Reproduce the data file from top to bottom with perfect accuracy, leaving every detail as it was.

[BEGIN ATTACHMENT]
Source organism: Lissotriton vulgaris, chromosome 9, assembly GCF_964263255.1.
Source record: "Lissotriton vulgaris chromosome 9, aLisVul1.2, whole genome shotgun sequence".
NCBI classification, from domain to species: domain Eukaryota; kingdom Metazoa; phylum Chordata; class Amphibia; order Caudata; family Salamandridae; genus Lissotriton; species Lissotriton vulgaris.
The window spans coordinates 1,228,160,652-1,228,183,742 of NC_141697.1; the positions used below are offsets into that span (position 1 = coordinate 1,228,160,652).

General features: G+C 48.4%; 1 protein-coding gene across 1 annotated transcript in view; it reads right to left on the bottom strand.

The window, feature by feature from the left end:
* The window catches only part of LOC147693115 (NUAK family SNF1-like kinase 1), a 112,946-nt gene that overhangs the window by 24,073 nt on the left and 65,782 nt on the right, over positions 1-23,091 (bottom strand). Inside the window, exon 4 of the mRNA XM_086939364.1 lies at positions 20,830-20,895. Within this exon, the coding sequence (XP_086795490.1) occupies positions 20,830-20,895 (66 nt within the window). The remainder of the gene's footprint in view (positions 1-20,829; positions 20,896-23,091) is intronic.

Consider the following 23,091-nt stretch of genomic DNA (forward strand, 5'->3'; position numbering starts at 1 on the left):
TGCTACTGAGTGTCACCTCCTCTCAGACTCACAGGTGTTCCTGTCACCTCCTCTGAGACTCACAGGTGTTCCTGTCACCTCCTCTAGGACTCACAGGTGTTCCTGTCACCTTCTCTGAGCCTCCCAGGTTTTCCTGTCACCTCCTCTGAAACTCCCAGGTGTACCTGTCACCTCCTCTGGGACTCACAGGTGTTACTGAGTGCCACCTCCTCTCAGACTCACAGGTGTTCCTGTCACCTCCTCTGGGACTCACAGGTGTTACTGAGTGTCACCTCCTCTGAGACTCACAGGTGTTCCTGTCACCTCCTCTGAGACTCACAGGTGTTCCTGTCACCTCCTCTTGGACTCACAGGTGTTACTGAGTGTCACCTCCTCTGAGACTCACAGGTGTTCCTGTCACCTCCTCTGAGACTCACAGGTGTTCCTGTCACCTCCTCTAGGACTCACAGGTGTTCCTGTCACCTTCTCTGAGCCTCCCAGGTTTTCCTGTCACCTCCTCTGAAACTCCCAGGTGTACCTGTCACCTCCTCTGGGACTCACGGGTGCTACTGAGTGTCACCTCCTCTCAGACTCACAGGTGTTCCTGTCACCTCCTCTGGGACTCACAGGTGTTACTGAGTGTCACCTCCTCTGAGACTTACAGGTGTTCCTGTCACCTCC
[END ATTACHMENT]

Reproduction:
Source organism: Lissotriton vulgaris, chromosome 9, assembly GCF_964263255.1.
Source record: "Lissotriton vulgaris chromosome 9, aLisVul1.2, whole genome shotgun sequence".
NCBI classification, from domain to species: domain Eukaryota; kingdom Metazoa; phylum Chordata; class Amphibia; order Caudata; family Salamandridae; genus Lissotriton; species Lissotriton vulgaris.
The window spans coordinates 1,228,160,652-1,228,183,742 of NC_141697.1; the positions used below are offsets into that span (position 1 = coordinate 1,228,160,652).

General features: G+C 48.4%; 1 protein-coding gene across 1 annotated transcript in view; it reads right to left on the bottom strand.

The window, feature by feature from the left end:
* The window catches only part of LOC147693115 (NUAK family SNF1-like kinase 1), a 112,946-nt gene that overhangs the window by 24,073 nt on the left and 65,782 nt on the right, over positions 1-23,091 (bottom strand). Inside the window, exon 4 of the mRNA XM_086939364.1 lies at positions 20,830-20,895. Within this exon, the coding sequence (XP_086795490.1) occupies positions 20,830-20,895 (66 nt within the window). The remainder of the gene's footprint in view (positions 1-20,829; positions 20,896-23,091) is intronic.

Consider the following 23,091-nt stretch of genomic DNA (forward strand, 5'->3'; position numbering starts at 1 on the left):
TGCTACTGAGTGTCACCTCCTCTCAGACTCACAGGTGTTCCTGTCACCTCCTCTGAGACTCACAGGTGTTCCTGTCACCTCCTCTAGGACTCACAGGTGTTCCTGTCACCTTCTCTGAGCCTCCCAGGTTTTCCTGTCACCTCCTCTGAAACTCCCAGGTGTACCTGTCACCTCCTCTGGGACTCACAGGTGTTACTGAGTGCCACCTCCTCTCAGACTCACAGGTGTTCCTGTCACCTCCTCTGGGACTCACAGGTGTTACTGAGTGTCACCTCCTCTGAGACTCACAGGTGTTCCTGTCACCTCCTCTGAGACTCACAGGTGTTCCTGTCACCTCCTCTTGGACTCACAGGTGTTACTGAGTGTCACCTCCTCTGAGACTCACAGGTGTTCCTGTCACCTCCTCTGAGACTCACAGGTGTTCCTGTCACCTCCTCTAGGACTCACAGGTGTTCCTGTCACCTTCTCTGAGCCTCCCAGGTTTTCCTGTCACCTCCTCTGAAACTCCCAGGTGTACCTGTCACCTCCTCTGGGACTCACGGGTGCTACTGAGTGTCACCTCCTCTCAGACTCACAGGTGTTCCTGTCACCTCCTCTGGGACTCACAGGTGTTACTGAGTGTCACCTCCTCTGAGACTTACAGGTGTTCCTGTCACCTCC